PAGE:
Laryngeal cancer refers to a type of cancer that affects the larynx, also known as the voice box. It occurs when the cells in the larynx become abnormal and multiply uncontrollably, forming a tumor.
Symptoms of laryngeal cancer may include hoarseness, pain or discomfort when speaking or swallowing, a lump in the neck, and breathing difficulties.
Treatment options for laryngeal cancer can include surgery, radiation therapy, and chemotherapy. Early diagnosis and prompt treatment can improve the chances of a successful outcome.
Causes or risk factors of laryngeal cancer
Several factors may increase the risk of developing laryngeal cancer, including:
Tobacco use: Smoking tobacco or using smokeless tobacco products increases the risk of laryngeal cancer.
Alcohol consumption: Heavy alcohol consumption is also a risk factor for laryngeal cancer.
Age: The risk of laryngeal cancer increases with age, and the disease is most commonly diagnosed in people over 60.
Gender: Men are more likely to develop laryngeal cancer than women.
Family history: A family history of laryngeal or other types of head and neck cancer may increase the risk of developing laryngeal cancer.
Exposure to certain chemicals: Exposure to certain chemicals, such as wood dust, paint fumes, and other industrial pollutants, may increase the risk of laryngeal cancer.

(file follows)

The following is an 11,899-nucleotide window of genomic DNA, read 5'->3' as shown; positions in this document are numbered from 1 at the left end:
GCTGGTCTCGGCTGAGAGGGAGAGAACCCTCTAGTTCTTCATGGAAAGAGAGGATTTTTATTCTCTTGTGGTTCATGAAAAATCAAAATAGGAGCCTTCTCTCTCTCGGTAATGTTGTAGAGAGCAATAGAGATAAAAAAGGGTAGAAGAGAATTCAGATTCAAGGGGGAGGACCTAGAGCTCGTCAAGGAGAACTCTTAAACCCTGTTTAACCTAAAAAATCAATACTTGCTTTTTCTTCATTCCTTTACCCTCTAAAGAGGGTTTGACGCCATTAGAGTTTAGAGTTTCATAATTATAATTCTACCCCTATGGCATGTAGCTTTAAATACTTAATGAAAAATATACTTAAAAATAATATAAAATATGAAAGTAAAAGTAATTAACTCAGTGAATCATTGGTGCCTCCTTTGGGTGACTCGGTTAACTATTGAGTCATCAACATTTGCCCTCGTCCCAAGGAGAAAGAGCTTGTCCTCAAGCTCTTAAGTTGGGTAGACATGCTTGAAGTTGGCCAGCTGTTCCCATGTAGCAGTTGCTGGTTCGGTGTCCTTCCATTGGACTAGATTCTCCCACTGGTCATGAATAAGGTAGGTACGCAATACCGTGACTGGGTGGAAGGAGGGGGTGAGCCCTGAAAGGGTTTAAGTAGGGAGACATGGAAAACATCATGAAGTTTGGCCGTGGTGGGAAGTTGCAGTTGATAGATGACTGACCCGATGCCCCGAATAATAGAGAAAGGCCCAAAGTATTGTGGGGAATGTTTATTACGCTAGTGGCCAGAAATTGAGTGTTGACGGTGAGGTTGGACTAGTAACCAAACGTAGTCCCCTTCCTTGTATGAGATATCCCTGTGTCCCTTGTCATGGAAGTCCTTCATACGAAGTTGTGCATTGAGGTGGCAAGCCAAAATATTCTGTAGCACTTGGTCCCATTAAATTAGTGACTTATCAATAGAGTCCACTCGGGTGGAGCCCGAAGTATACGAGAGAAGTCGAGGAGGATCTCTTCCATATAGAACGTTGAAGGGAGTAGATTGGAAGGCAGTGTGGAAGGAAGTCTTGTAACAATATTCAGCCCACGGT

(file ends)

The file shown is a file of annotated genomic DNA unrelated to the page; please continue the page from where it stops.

Human papillomavirus (HPV) infection: HPV is a sexually transmitted virus that can increase the risk of certain types of laryngeal cancer.
It is important to note that having one or more of these risk factors does not necessarily mean that an individual will develop laryngeal cancer. Conversely, some people who develop laryngeal cancer may not have any of these risk factors.
Symptoms of laryngeal cancer
The symptoms of laryngeal cancer can vary depending on the location and stage of cancer, but some common symptoms include:
Hoarseness or changes in voice: The voice may become raspy or weaker, or pitch changes.
Pain or discomfort when speaking or swallowing: This can be due to a tumor that is pressing on the larynx.
A lump in the neck: A lump or swelling in the neck may be felt or seen, especially if cancer has spread to the lymph nodes.
Breathing difficulties: The larynx helps to regulate breathing, and a tumor can cause difficulties with breathing.
Persistent cough: A cough that does not go away, especially if accompanied by other symptoms, should be evaluated.
Weight loss: Some people with laryngeal cancer may experience weight loss due to difficulty eating or swallowing.
It is important to see a doctor if you have any of these symptoms, as they can be indicative of other conditions as well. An accurate diagnosis can only be made after a thorough evaluation, which may include imaging tests and a biopsy.
Diagnosis of laryngeal cancer
Diagnosing laryngeal cancer typically involves a combination of medical and imaging tests, including:
Physical exam: A doctor will perform a physical exam, including a thorough examination of the neck, mouth, and throat to look for any signs of a tumor.
Endoscopy: An endoscope, a thin, flexible tube with a light and camera, is inserted through the mouth or nose to examine the larynx. This test can help the doctor to see the tumor and obtain a sample for biopsy.
Biopsy: A sample of tissue is taken from the larynx and examined under a microscope to determine if it is cancerous.